“It’s good to be brave and to follow your heart, and stick up for what you believe in.” Laura Carmichael says that’s the message of A United Kingdom, the political yet romantic drama that sees the actress best known for playing Downton Abbey’s Lady Edith leaving high society behind to immerse herself in the early days of 1940s apartheid.
Laura, 30, plays Muriel Williams, the sister of the English woman who (in real life) challenged colonial racism to marry Seretse Khama, who would become King of Bechuanaland (now Botswana) in 1948.
Rosamund Pike and David Oyelowo play the star-crossed lovers who overcame immeasurable hurdles to find their happily ever after. “I didn’t know the story,” says Laura, but “I’m really excited for people to know it because it’s such an incredible moving tale.”
We spoke with the engaging British actress ahead of the film’s world première at the Toronto International Film Festival, where she reflected on the courageous women of A United Kingdom, Hollywood glamour and life after Downton.
What was it about this project that made you want to be part of it?
It’s such an extraordinary story. I just couldn’t believe that it was based on true events and I was very moved by it. It was a thrill to play a real-life person and to look into the Williams sisters and imagine this life that was very extraordinary.
‘The red carpet is still nerve-racking! It would be a crazy thing to get completely used to it, but I enjoy it. I feel very lucky’
Your co-star David Oyelowo has said this is his passion project. Did it feel that way on set?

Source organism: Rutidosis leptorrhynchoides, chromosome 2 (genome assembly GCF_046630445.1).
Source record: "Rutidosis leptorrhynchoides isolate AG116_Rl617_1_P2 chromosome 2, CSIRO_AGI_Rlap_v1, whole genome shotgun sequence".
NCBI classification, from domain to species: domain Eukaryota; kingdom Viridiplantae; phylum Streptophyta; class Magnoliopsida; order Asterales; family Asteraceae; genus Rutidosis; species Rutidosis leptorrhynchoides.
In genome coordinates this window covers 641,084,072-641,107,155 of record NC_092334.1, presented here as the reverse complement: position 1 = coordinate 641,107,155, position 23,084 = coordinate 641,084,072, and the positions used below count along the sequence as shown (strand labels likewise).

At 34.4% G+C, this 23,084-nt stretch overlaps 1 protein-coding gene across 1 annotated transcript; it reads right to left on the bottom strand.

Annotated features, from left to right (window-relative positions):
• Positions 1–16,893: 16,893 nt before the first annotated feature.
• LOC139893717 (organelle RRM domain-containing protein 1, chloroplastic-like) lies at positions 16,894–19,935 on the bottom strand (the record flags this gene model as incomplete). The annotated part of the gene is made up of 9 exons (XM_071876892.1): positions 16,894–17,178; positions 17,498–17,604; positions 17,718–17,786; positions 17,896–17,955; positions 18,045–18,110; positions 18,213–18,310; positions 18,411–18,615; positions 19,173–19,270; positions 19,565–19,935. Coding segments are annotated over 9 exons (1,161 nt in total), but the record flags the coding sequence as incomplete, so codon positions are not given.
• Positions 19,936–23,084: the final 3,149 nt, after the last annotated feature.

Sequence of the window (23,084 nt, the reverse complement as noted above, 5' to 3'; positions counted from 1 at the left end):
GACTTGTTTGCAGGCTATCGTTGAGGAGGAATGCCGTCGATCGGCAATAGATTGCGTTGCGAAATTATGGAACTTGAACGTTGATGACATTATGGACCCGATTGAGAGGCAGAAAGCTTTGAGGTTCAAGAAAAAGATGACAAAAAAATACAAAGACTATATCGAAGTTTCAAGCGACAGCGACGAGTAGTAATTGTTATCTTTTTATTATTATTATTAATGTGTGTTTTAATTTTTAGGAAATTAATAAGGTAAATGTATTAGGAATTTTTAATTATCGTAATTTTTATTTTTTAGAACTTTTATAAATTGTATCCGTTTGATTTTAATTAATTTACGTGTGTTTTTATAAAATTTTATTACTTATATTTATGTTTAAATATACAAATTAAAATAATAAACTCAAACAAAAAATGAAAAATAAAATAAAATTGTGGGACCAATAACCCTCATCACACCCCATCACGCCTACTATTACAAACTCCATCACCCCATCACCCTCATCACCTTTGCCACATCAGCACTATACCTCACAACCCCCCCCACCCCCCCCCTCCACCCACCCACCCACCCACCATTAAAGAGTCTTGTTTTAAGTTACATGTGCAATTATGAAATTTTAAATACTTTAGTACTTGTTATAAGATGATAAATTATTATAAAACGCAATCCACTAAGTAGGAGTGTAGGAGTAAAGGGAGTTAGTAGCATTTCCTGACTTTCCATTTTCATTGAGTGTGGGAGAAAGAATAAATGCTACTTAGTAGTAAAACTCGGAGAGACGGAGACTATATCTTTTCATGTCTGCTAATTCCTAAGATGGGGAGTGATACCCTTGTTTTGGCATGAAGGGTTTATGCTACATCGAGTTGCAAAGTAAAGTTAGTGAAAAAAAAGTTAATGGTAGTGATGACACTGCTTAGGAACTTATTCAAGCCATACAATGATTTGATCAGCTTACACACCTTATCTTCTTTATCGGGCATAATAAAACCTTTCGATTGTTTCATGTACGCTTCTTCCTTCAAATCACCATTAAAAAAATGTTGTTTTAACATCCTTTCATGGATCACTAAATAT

Absolutely. It’s been a project that he has been developing for a long time. Rosamund and I really wanted to honour these women. It’s something we talked about. Getting the sister relationship right felt very important to us as well.
With more movies come more red carpet premières! Are you accustomed to all the attention yet?
It’s still nerve-racking! It would be a crazy thing to get completely used to it, but I enjoy it. I feel very lucky I’ve gotten to know a very good team of people to help me gear up for events, so it’s become something to look forward to.
Do you have a style icon?
Without sounding too cheesy, my grand- mothers were always so glamorous and inspired me as a kid to make the most of it. It wasn’t about buying expensive clothes, it was about feel- ing good in what you were wearing and taking pleasure in it.
Looking back at your time on Downton Abbey, is there something that you learned from your castmates that you still carry with you?
I felt really lucky because it was like a training ground to work with such brilliant and experienced actors. They’re all so kind and [showed me that] working on-set can be a really beautiful thing. You get to know one another and support one another. So I hope that’s something I’ll always feel.
Highclere Castle, where much of Downton Abbey was filmed, is now open to the public. Have you ever been on a tour?
You know, we got a voucher saying you can come back once. I haven’t used mine yet, but I look forward to it. [Laughs]